Posts Tagged Stormwater

When Less Is More – In the Garden

Hey gardeners and home owners out there, did you know that you could reduce the amount of toxins in our waters by following a few easy rules? It’s true and if you have a lawn or garden and occasionally use pesticides or herbicides to green it up, we have a little recommendation that could go…

The Road Less Traveled: Pervious Pavement & Other Green Surfaces for Your Home

Impervious surfaces, or areas that do not allow water to absorb into the ground, blanket a large portion of urban Los Angeles. Most of us only have to look as far as our driveways to find a concrete, asphalt or brick surface that is impervious. While surfaces of this sort are useful in controlling flooding,…

Board Passes Low Impact Development Ordinance!

The Stormwater Program is excited to announce that on January 15, 2010 the Low Impact Development (LID) ordinance was approved by a unanimous City of Los Angeles Board of Public Works’ vote. The ordinance will require 100% of runoff from a storm of three-quarter-inch magnitude to be captured or reused at new homes, larger commercial…

Who will be affected by LA’s Low Impact Development ordinance?

You may be wondering how you and your community may be affected by LA’s proposed Low Impact Development (LID) ordinance. Here’s how. The proposed Low Impact Development Ordinance will require that all new construction or redevelopment projects within Los Angeles capture the first ¾” of rain generated by a storm. This rainwater, once captured, will…

How will the Low Impact Development ordinance affect LA’s water quality?

A few of the water issues we face in Los Angeles such as stormwater pollution and water shortages will be positively impacted by the Low Impact Development (LID) ordinance. LID, of course, is not a cure all and implementing the tenets of LID will not eliminate stormwater pollution. However, as demonstrated by community-based projects like…

What Exactly is Low Impact Development (LID)?

Low Impact Development (LID) may seem like an oxymoron since development has to have some kind of impact. Right? Certainly any construction does impact its surroundings, but the effect development has on the local environment can actually be negative or positive. In laymen’s terms, LID refers to land planning and engineering practices that mitigate the…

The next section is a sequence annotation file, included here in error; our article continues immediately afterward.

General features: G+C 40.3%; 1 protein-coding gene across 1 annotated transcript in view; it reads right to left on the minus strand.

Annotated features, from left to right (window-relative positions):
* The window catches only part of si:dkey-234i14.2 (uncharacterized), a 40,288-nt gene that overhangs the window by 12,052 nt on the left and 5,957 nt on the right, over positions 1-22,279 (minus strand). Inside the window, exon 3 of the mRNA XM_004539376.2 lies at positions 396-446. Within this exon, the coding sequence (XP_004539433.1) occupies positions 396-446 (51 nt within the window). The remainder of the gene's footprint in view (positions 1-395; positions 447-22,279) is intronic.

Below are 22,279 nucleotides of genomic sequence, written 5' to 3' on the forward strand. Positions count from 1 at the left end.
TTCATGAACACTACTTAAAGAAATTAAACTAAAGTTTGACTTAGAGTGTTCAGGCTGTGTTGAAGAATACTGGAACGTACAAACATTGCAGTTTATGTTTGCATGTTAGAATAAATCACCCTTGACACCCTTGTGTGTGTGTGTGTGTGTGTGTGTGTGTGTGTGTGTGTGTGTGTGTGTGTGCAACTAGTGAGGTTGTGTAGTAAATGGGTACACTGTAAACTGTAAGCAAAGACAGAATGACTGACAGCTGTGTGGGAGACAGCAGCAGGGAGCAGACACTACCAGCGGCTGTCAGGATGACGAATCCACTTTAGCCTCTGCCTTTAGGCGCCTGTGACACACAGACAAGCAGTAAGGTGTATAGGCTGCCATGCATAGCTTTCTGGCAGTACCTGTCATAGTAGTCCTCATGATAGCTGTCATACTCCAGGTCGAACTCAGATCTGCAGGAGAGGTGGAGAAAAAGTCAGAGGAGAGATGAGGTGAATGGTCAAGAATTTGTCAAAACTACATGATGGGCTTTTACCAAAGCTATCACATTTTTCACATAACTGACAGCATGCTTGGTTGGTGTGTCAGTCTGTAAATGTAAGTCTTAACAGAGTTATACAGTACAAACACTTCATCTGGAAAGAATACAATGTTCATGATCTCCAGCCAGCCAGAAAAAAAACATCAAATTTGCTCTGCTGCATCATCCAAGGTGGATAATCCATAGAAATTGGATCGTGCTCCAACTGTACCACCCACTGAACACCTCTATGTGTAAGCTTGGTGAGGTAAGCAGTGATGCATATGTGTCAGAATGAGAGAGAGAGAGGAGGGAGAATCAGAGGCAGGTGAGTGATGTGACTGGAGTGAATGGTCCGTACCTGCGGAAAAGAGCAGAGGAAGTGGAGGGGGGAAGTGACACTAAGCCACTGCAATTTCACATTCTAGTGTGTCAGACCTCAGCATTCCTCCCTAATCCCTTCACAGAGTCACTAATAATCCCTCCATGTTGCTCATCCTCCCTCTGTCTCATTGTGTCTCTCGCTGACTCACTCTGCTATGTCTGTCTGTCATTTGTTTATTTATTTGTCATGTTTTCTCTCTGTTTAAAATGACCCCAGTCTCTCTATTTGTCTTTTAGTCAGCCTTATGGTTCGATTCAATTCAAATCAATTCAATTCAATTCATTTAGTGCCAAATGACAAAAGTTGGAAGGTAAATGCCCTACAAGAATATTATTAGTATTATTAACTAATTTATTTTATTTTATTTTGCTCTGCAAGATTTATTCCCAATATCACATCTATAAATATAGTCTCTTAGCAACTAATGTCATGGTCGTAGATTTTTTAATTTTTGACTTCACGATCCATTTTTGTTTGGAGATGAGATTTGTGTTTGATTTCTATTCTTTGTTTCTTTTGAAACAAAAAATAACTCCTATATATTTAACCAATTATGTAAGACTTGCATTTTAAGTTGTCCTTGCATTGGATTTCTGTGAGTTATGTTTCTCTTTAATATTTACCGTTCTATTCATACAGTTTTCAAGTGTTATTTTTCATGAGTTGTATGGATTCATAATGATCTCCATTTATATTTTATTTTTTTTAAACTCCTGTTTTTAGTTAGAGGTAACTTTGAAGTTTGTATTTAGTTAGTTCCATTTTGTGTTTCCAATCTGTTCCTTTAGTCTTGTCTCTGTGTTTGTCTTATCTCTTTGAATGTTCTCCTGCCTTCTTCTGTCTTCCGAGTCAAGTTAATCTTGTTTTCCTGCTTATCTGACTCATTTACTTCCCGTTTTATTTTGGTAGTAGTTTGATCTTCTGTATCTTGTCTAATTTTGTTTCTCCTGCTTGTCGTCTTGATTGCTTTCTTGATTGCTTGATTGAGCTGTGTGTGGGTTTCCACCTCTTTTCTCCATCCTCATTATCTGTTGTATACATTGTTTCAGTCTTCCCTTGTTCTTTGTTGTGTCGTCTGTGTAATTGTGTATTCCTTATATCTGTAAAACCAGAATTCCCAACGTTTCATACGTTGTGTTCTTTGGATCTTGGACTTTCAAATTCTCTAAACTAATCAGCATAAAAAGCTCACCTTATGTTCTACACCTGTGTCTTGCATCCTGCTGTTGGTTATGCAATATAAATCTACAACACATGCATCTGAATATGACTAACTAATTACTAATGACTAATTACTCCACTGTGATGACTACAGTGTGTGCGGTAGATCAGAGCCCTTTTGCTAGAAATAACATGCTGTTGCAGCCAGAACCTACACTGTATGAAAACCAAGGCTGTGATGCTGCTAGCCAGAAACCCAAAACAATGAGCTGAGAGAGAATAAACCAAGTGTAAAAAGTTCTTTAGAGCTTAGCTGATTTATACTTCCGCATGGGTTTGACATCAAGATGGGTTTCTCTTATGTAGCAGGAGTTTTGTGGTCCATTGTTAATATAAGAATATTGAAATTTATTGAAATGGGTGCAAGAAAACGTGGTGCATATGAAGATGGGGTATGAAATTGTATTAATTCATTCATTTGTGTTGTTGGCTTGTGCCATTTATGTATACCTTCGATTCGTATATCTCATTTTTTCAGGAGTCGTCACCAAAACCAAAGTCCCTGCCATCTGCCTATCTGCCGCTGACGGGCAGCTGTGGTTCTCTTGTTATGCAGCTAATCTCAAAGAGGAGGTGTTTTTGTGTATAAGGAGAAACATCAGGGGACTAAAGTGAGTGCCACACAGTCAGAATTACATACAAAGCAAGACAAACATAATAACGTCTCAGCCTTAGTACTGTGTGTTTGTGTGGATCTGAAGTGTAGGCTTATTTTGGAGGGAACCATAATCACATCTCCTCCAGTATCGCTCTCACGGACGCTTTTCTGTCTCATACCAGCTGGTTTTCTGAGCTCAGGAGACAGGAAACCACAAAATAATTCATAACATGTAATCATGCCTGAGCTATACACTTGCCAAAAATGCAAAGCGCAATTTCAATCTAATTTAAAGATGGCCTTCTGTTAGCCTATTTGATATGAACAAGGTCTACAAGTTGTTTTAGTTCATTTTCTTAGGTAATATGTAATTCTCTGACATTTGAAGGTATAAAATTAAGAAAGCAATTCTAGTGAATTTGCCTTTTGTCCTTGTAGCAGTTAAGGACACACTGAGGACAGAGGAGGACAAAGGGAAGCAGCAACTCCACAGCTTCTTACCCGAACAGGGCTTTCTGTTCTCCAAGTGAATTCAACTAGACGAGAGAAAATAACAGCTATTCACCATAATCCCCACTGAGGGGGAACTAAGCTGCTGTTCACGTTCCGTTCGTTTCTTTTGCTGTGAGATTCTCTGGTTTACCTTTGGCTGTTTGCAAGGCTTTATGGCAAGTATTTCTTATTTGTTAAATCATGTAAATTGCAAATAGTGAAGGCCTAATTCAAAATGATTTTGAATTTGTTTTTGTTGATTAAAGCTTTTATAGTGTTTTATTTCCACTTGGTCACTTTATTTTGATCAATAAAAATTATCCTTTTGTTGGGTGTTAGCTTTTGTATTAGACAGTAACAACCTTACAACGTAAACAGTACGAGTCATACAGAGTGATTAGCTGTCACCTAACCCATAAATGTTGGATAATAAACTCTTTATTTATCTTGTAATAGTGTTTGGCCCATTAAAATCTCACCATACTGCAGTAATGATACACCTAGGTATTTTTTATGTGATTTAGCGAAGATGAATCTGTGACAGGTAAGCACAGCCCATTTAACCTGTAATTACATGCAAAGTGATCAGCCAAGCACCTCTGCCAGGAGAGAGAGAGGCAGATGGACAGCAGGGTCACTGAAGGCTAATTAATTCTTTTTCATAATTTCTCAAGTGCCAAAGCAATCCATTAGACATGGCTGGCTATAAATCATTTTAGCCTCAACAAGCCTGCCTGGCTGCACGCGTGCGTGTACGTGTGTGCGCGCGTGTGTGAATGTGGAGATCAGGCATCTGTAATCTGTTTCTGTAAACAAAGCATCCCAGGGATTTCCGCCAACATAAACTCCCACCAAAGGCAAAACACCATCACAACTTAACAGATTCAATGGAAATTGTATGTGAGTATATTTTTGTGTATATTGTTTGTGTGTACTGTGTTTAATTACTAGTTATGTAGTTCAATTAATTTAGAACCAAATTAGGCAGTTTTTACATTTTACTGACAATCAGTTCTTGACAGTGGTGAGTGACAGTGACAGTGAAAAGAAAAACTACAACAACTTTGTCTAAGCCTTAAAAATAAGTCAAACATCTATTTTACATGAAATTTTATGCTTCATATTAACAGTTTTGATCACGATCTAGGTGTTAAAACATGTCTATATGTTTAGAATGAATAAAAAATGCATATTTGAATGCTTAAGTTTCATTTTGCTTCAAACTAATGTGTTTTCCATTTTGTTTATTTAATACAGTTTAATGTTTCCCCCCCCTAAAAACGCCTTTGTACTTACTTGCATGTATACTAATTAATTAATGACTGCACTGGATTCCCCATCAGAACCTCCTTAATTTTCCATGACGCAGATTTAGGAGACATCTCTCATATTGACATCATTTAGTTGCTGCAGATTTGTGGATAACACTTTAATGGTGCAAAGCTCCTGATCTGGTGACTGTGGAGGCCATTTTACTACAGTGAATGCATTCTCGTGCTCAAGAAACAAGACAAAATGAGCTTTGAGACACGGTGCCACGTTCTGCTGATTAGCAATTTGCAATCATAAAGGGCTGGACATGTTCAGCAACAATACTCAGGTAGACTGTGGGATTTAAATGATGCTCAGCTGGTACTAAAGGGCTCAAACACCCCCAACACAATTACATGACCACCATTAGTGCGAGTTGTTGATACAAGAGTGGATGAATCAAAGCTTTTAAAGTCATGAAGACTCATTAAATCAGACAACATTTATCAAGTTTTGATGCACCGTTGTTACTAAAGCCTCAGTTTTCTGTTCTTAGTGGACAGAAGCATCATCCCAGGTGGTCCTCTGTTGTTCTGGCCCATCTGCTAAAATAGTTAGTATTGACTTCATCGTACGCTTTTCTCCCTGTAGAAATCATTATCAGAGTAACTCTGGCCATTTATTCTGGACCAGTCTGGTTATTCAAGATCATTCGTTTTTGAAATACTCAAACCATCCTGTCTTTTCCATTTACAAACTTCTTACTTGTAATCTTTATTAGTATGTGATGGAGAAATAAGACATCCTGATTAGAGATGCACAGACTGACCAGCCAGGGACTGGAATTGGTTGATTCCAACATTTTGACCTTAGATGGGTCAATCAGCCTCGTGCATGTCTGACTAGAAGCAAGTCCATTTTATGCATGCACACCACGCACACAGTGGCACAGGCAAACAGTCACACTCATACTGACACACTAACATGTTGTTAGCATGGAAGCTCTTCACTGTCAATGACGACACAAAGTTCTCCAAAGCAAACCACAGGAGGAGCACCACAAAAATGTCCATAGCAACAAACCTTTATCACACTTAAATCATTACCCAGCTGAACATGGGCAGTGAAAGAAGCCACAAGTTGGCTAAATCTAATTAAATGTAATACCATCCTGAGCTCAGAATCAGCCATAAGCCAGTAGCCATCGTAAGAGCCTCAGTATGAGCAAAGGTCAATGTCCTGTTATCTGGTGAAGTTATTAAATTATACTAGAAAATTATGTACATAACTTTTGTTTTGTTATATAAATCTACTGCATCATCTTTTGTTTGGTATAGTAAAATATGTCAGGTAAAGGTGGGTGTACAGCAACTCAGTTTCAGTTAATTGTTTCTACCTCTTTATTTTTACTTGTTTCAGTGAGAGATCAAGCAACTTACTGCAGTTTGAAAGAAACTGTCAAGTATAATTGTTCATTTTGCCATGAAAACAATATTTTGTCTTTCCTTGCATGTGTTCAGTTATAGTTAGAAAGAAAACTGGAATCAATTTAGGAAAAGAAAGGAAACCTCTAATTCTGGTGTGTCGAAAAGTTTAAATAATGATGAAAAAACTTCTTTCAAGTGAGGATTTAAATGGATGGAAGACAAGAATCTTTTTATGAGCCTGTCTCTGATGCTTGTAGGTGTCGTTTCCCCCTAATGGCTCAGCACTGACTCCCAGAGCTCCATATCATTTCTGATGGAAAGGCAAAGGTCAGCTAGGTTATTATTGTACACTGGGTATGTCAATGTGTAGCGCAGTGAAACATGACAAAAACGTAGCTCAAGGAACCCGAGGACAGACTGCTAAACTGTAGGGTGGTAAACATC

Los Angeles and El Segundo Celebrate a Completed Water Quality Project

Los Angeles City Councilman Bill Rosendahl of District 11, El Segundo Mayor Kelly McDowell, Public Works Commissioner Paula Daniels and other dignitaries celebrated today the completion of the Imperial Highway Sunken Median Stormwater Best Management Practices (BMP) project. A gathering was held on Imperial Highway between Pershing Drive and Main Street, and was concluded with…

El Nino-He's Back…

In July, National Oceanic and Atmospheric Administration (NOAA) scientists announced the return of El Niño, a climate phenomenon with significant influence on global weather. Occurring, on average, once every two to seven years and typically lasting 12 months, El Niño is the warming of central and eastern tropical Pacific Ocean waters. Generally, an El Niño…

Stormwater Reuse Bill Passes in California

A new California bill seeks to expand the role of stormwater management to incorporate strategies that will use it as a resource. The Stormwater Resource Planning Act, SB 790, allows municipalities to tap funds from two of the state’s existing bond funds and use the money for projects that reduce or reuse stormwater, recharge the…

2009 Stormwater Mitigation Handbook for LA Builders and Developers

The City of Los Angeles recently produced a new Standard Urban Stormwater Mitigation Plan (SUSMP) handbook entitled How to Build Protection for Mother Nature Into Your Project for local designers and developers. To view or download the handbook, click here. Depending on the type of project, either a Standard Urban Stormwater Mitigation Plan (SUSMP) or…

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